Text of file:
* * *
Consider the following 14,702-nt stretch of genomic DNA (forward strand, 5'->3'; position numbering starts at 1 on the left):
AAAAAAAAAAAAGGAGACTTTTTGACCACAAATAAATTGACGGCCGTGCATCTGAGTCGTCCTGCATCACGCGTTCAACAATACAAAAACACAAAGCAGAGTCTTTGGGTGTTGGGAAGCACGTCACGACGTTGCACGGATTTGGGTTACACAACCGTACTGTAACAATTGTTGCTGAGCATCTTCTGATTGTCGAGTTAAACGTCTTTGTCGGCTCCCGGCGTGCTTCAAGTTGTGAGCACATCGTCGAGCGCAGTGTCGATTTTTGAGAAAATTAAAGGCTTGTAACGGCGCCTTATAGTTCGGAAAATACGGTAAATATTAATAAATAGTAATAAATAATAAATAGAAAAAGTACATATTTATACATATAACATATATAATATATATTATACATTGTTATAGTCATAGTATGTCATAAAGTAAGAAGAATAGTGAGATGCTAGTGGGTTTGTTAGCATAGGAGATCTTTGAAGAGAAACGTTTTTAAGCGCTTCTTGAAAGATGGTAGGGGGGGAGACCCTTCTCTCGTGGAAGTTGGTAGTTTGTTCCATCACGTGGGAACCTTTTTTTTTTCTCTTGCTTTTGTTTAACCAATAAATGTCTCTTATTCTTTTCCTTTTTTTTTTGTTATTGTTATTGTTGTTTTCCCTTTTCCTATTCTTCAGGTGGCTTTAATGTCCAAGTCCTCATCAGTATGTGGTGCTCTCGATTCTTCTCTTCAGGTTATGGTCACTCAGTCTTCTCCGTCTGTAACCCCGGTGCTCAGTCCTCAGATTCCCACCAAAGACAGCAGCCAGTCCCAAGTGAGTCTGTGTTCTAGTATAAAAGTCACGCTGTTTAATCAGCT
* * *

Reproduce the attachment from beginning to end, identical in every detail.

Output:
Consider the following 14,702-nt stretch of genomic DNA (forward strand, 5'->3'; position numbering starts at 1 on the left):
AAAAAAAAAAAAGGAGACTTTTTGACCACAAATAAATTGACGGCCGTGCATCTGAGTCGTCCTGCATCACGCGTTCAACAATACAAAAACACAAAGCAGAGTCTTTGGGTGTTGGGAAGCACGTCACGACGTTGCACGGATTTGGGTTACACAACCGTACTGTAACAATTGTTGCTGAGCATCTTCTGATTGTCGAGTTAAACGTCTTTGTCGGCTCCCGGCGTGCTTCAAGTTGTGAGCACATCGTCGAGCGCAGTGTCGATTTTTGAGAAAATTAAAGGCTTGTAACGGCGCCTTATAGTTCGGAAAATACGGTAAATATTAATAAATAGTAATAAATAATAAATAGAAAAAGTACATATTTATACATATAACATATATAATATATATTATACATTGTTATAGTCATAGTATGTCATAAAGTAAGAAGAATAGTGAGATGCTAGTGGGTTTGTTAGCATAGGAGATCTTTGAAGAGAAACGTTTTTAAGCGCTTCTTGAAAGATGGTAGGGGGGGAGACCCTTCTCTCGTGGAAGTTGGTAGTTTGTTCCATCACGTGGGAACCTTTTTTTTTTCTCTTGCTTTTGTTTAACCAATAAATGTCTCTTATTCTTTTCCTTTTTTTTTTGTTATTGTTATTGTTGTTTTCCCTTTTCCTATTCTTCAGGTGGCTTTAATGTCCAAGTCCTCATCAGTATGTGGTGCTCTCGATTCTTCTCTTCAGGTTATGGTCACTCAGTCTTCTCCGTCTGTAACCCCGGTGCTCAGTCCTCAGATTCCCACCAAAGACAGCAGCCAGTCCCAAGTGAGTCTGTGTTCTAGTATAAAAGTCACGCTGTTTAATCAGCT